Nick shares that one thing he learned from Japan is that there’s no need to self-promote and compete with others – he can just relax, be himself, and immerse himself in the moment.
The key to creativityKen believes that nagomi is an important aspect of creativity, and the key to creativity is acceptance of youth and immaturity as a positive value. He shares that a good example of this is the Japanese anime and manga that captures the heart of people of all ages. It is all about being childlike and having this broad imagination. For instance, Hayao Miyazaki, creator of Studio Ghibli films, continues to amaze people with the anime that he produces because his inner child is very much alive.
I think it's a beautiful thing to embrace this inner child and it's something that should be promoted. But often it's not. We need to get serious, we need to work, we need to solve all these problems. It's often our creativity and our childlike nature that solves problems in a perhaps Nagomi way, in a far more harmonious, inclusive way. - Nicholas Kemp
Nick believes that embracing the inner child is something that people should practice because through creativity and child-like nature, people can solve problems in a far more harmonious way.
BatakusaiFor Ken, Japan has incorporated a lot of different cultures within its society without losing its distinct identity. However, he thinks that the Western culture has too much influence that it is threatening to overbalance the way of nagomi (harmony). An example of this is the Venn diagram, the Western interpretation of ikigai. Ken shares that it is something that is not rooted in Japanese culture. Although the Venn diagram might be helpful, it can also be misleading in the authentic definition of the ikigai concept.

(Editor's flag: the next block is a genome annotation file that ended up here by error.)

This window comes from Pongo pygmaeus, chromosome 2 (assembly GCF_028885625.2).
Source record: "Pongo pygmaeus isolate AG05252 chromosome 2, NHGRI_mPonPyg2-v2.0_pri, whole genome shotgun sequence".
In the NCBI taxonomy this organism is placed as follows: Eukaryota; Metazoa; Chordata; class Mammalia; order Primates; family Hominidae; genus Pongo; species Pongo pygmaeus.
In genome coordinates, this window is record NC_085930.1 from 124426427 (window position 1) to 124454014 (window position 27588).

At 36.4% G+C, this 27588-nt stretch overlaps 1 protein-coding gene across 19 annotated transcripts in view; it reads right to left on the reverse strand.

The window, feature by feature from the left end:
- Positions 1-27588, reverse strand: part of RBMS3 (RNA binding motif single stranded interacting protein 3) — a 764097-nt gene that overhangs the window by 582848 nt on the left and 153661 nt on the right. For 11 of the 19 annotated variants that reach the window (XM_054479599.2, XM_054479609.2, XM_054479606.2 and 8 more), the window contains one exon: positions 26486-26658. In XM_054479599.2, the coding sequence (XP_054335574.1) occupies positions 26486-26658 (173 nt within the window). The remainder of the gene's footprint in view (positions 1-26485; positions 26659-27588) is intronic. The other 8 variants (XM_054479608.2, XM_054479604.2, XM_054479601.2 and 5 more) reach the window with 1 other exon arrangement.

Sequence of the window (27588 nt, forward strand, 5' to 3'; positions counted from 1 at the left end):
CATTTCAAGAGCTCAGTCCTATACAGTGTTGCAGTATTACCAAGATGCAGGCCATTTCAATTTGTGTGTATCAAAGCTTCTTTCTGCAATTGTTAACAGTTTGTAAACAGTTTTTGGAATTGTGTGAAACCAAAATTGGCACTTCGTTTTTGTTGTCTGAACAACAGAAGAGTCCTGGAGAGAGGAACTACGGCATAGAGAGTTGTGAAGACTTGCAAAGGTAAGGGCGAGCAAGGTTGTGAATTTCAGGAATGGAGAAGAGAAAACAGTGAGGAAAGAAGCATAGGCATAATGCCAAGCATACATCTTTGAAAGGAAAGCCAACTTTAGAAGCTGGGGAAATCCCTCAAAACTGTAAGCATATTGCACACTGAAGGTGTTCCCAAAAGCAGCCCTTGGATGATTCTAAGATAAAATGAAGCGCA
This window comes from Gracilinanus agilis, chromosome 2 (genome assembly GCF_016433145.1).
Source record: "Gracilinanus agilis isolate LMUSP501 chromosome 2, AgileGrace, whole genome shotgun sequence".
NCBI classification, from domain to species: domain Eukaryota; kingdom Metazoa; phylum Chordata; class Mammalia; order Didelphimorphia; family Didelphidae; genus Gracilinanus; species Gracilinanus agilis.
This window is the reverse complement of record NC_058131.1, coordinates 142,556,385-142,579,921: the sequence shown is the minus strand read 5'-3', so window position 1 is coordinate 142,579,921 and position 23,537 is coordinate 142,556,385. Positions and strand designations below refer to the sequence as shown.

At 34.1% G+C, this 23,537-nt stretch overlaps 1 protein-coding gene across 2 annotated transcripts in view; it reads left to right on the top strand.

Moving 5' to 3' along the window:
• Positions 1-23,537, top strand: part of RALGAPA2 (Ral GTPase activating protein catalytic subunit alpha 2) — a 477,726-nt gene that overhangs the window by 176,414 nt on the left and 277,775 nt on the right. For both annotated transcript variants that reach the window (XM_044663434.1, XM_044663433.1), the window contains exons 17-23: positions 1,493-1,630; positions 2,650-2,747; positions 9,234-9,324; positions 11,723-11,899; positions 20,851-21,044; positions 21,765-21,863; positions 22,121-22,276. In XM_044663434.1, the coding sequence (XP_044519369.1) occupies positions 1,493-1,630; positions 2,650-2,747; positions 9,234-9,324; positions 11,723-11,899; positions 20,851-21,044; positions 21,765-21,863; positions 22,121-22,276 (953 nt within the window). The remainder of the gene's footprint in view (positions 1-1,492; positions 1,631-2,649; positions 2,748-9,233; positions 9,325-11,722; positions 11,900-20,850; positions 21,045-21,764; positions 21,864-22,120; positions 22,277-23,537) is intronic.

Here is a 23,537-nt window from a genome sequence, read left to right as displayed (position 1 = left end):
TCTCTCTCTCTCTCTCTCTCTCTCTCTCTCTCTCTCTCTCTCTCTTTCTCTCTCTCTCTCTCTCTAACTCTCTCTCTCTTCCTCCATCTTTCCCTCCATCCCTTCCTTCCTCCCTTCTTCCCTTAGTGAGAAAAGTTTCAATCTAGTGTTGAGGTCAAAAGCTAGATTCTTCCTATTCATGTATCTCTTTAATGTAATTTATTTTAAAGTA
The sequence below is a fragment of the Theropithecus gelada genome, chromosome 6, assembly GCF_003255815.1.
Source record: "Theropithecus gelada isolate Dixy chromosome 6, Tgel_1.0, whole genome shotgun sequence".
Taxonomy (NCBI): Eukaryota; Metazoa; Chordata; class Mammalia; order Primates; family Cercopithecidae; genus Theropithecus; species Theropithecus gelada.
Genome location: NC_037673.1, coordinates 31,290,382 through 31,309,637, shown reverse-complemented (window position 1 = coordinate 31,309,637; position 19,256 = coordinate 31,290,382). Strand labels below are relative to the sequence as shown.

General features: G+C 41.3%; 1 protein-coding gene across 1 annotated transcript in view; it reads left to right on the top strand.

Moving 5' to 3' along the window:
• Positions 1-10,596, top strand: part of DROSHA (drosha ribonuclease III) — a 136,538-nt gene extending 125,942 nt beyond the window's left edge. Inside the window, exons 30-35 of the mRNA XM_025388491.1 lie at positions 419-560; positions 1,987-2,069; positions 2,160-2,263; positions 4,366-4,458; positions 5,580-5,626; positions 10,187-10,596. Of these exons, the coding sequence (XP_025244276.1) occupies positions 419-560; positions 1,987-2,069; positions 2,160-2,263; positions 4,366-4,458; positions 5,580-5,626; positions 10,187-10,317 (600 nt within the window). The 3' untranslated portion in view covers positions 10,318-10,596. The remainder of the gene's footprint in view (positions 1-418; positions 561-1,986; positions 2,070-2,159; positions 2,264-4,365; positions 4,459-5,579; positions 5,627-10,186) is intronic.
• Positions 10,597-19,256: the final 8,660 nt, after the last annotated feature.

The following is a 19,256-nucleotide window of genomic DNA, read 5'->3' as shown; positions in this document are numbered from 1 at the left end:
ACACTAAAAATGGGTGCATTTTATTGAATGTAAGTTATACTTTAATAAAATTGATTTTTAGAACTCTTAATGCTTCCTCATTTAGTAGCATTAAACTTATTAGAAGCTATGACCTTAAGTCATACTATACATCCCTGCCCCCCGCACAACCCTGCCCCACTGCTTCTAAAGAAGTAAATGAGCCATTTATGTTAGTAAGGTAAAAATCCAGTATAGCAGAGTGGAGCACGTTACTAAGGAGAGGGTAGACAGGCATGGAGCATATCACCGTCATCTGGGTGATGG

SatoyamaIn his book, Ken offers examples of man and nature working harmoniously together, one is satoyama. Ken shares that satoyama is where activities of people resonate with activities of nature; the idea that there’s an interface between human activities, culture, and civilization with the greater nature. There is more biodiversity in the satoyama environment compared to developed cities. In satoyama, people cultivate the land; there are grasslands and crops would grow. Moreover, there are species of insects that can only be found there.
Harmony is important and can be applied to many aspects of our lives. We can engage in different types of activities in our quest of living a meaningful life but without harmony, it will be difficult to achieve it. Incorporating harmony into our life, society, and nature, can lead us to discover more about ourselves and appreciate the things around us.